The scholarly consensus has been that Hamilton wrote 51 of these 85 essays, that Madison wrote 14, that Hamilton and Madison wrote 3 of them together, and that John Jay wrote 5 of them. This leaves 12 essays that are commonly known as the "disputed papers". In order to given themselves a better foundation for inference, Mosteller and Wallace added 36 documents confidently attributed to Madison and 5 known to have been written by Hamilton. This redefined the problem as using 51+5=56 papers by Hamilton and 14+36=50 papers by Madison to decide which of these men wrote the 12 "disputed papers".
As features, Mosteller and Wallace decided to use the frequencies of 70 function words. Here's the table from their 1963 paper:
Mosteller and Wallace (and the many researchers who have followed in their footsteps) consider a variety of clever statistical modeling strategies, full of phrases like "a measure of the non-Poissonness of a negative binomial" and "approximate confidence limits for the likelihood ratio". But the reasons that their approach is a sensible one can be seen by plotting the Madisonian, Hamiltonian, and disputed-paper frequencies of a few of their words.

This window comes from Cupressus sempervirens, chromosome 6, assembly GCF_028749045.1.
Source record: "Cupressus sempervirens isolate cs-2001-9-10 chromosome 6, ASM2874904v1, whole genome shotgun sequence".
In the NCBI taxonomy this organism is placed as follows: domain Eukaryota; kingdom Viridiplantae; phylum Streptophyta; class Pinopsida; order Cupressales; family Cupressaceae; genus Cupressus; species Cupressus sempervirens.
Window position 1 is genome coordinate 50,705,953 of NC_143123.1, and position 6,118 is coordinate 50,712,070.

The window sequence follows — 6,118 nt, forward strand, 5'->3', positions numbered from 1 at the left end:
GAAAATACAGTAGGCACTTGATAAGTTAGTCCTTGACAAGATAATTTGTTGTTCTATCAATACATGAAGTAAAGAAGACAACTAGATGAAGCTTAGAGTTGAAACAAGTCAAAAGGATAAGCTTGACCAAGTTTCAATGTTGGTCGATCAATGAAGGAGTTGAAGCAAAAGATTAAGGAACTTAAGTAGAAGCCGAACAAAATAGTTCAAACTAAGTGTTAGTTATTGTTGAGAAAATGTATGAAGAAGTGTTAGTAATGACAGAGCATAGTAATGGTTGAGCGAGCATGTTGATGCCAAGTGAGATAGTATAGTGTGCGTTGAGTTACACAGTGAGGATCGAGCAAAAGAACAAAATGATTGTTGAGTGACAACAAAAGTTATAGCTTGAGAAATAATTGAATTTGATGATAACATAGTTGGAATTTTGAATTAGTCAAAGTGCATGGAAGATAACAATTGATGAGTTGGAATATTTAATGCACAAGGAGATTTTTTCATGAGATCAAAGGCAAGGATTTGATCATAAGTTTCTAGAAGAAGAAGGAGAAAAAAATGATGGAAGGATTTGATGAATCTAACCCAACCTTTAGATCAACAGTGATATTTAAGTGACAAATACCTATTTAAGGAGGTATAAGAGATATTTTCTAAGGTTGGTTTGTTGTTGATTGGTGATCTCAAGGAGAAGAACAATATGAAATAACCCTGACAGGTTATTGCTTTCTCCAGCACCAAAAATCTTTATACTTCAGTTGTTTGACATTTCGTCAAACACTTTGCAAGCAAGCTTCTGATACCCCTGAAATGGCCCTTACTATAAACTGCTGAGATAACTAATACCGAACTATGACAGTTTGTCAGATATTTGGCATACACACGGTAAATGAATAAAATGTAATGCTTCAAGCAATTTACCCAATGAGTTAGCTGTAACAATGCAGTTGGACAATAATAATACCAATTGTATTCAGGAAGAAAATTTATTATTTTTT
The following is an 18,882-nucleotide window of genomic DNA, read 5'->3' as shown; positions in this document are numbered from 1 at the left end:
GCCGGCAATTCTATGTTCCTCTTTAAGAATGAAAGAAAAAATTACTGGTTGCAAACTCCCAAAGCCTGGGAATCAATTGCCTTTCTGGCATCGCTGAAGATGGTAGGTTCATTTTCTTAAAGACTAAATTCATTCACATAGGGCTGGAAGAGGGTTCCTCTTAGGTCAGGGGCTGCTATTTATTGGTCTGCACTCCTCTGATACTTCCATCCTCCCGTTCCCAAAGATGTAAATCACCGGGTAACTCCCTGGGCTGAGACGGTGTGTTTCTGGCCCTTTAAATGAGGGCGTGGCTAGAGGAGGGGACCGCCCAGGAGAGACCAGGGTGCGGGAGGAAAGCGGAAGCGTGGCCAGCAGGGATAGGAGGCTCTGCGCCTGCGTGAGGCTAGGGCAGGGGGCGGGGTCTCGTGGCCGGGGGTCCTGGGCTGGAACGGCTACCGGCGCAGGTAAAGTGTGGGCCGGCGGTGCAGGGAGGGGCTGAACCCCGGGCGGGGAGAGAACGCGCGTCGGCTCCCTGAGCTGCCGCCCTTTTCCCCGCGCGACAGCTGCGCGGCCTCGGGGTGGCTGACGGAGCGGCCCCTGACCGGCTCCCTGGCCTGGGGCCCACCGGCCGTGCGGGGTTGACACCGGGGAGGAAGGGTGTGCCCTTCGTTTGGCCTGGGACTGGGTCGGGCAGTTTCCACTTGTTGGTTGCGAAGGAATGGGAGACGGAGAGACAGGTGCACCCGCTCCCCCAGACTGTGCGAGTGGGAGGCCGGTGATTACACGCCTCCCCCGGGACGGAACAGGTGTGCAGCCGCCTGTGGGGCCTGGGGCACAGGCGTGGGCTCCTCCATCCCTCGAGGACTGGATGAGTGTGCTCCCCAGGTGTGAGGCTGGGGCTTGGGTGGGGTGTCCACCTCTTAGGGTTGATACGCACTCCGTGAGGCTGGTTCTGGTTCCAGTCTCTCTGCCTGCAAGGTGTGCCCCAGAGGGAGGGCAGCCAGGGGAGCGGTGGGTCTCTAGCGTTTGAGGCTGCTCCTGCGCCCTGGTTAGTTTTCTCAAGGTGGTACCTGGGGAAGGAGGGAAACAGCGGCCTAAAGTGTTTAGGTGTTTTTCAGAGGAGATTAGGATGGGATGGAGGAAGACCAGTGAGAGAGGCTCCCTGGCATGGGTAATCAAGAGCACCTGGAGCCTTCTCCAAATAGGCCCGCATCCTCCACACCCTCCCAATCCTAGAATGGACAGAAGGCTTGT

Here are the frequencies per 1,000 words of to, upon, would in the 106 documents whose authorship is undisputed. We can see that Hamilton is much more likely to use upon, and slightly more likely to use would and to:
If we add the twelve disputed points, we see that they seem to fall more in Madison's part of this space than in Hamilton's:
And in fact, if we rotate the coordinates a bit, we could see that there's a plane in this three-dimensional space such all of Hamilton's points fall on one side of it, while all of Madison's points and all of the disputed points fall on the other side of it. Here's a plot of that plane —
to be precise, the plane -0.5368to – 24.6634upon – 2.9532would = -66.6159
— from Glenn Fung, "The Disputed Federalist Papers: SVM Feature Selection via Concave Minimization", Proc. 2003 Conf. on Diversity in Computing:
But in fact, nearly all of the work here is being done by Hamilton's inordinate fondness for upon. The function-word-frequency approach doesn't work for every authorship problem — and Koppel et al. found that it didn't work very well for distinguishing among authors in the Hebrew bible.
For the details of how the function-word method failed, and how the King James Version, WordNet and Strong's Numbers succeeded, you're going to have to wait for the next installment. Or you could read their paper.